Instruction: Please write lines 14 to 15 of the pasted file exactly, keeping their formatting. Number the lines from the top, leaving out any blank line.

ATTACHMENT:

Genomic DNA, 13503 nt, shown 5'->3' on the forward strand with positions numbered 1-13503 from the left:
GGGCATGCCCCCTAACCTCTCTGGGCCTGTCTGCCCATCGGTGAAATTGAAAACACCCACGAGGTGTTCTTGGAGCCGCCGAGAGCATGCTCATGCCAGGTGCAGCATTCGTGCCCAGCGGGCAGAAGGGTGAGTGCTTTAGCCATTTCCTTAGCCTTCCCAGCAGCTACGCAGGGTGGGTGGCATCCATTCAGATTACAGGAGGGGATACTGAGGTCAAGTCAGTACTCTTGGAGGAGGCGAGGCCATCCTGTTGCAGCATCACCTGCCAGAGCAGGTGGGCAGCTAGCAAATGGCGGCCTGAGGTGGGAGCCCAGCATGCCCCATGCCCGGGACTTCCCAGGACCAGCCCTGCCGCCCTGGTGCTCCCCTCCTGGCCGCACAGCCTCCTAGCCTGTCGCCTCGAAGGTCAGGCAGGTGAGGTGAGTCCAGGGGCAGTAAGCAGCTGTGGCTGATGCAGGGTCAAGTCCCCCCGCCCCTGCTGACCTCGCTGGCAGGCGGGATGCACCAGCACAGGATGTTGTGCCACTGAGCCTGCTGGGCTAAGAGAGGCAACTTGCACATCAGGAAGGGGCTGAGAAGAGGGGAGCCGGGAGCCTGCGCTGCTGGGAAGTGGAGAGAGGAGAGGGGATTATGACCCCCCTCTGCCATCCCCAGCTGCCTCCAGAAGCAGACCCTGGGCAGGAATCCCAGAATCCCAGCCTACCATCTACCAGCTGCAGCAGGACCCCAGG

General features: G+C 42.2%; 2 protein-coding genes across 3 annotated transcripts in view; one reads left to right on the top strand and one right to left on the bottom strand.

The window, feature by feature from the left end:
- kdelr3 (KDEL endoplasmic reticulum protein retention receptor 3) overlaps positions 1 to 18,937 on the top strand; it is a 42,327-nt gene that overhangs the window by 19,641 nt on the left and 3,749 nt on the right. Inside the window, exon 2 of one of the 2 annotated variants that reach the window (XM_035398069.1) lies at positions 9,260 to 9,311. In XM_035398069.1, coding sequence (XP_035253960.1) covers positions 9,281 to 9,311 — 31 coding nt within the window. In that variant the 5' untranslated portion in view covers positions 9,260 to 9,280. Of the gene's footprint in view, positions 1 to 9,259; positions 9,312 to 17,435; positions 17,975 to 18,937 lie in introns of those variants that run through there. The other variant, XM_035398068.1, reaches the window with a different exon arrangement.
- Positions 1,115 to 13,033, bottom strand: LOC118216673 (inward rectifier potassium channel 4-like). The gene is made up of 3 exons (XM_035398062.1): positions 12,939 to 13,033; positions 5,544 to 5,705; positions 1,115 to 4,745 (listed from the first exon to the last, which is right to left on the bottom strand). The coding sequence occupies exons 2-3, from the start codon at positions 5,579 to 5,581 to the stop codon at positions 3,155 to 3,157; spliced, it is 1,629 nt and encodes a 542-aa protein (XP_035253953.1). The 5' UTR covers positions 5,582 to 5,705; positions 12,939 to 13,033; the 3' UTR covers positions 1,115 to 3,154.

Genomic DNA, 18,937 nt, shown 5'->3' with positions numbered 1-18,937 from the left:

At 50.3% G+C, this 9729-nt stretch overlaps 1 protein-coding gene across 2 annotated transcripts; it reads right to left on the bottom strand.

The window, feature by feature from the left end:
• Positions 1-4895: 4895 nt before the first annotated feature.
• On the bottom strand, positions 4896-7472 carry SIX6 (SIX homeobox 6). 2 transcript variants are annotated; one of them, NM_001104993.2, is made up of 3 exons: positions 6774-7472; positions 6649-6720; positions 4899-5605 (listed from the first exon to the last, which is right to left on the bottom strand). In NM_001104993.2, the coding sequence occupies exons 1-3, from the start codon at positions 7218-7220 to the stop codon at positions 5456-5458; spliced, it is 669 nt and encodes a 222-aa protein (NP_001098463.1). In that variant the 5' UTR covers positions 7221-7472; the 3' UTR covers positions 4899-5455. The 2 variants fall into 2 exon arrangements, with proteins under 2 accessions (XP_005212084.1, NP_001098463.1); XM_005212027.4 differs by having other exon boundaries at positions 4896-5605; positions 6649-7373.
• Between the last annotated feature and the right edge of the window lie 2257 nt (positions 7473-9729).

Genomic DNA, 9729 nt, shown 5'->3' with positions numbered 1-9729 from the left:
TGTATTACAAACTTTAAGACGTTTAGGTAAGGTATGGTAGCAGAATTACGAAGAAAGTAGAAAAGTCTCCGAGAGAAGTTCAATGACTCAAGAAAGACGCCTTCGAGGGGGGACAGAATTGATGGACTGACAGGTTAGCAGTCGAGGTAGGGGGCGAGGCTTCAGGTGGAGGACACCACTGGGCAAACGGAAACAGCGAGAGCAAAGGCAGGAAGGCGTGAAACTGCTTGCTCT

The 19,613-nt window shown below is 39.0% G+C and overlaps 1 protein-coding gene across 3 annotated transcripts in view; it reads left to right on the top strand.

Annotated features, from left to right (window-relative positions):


TGTATTACAAACTTTAAGACGTTTAGGTAAGGTATGGTAGCAGAATTACGAAGAAAGTAGAAAAGTCTCCGAGAGAAGTTCAATGACTCAAGAAAGACGCCTTCGAGGGGGGACAGAATTGATGGACTGACAGGTTAGCAGTCGAGGTAGGGGGCGAGGCTTCAGGTGGAGGACACCACTGGGCAAACGGAAACAGCGAGAGCAAAGGCAGGAAGGCGTGAAACTGCTTGCTCT

The 19,613-nt window shown below is 39.0% G+C and overlaps 1 protein-coding gene across 3 annotated transcripts in view; it reads left to right on the top strand.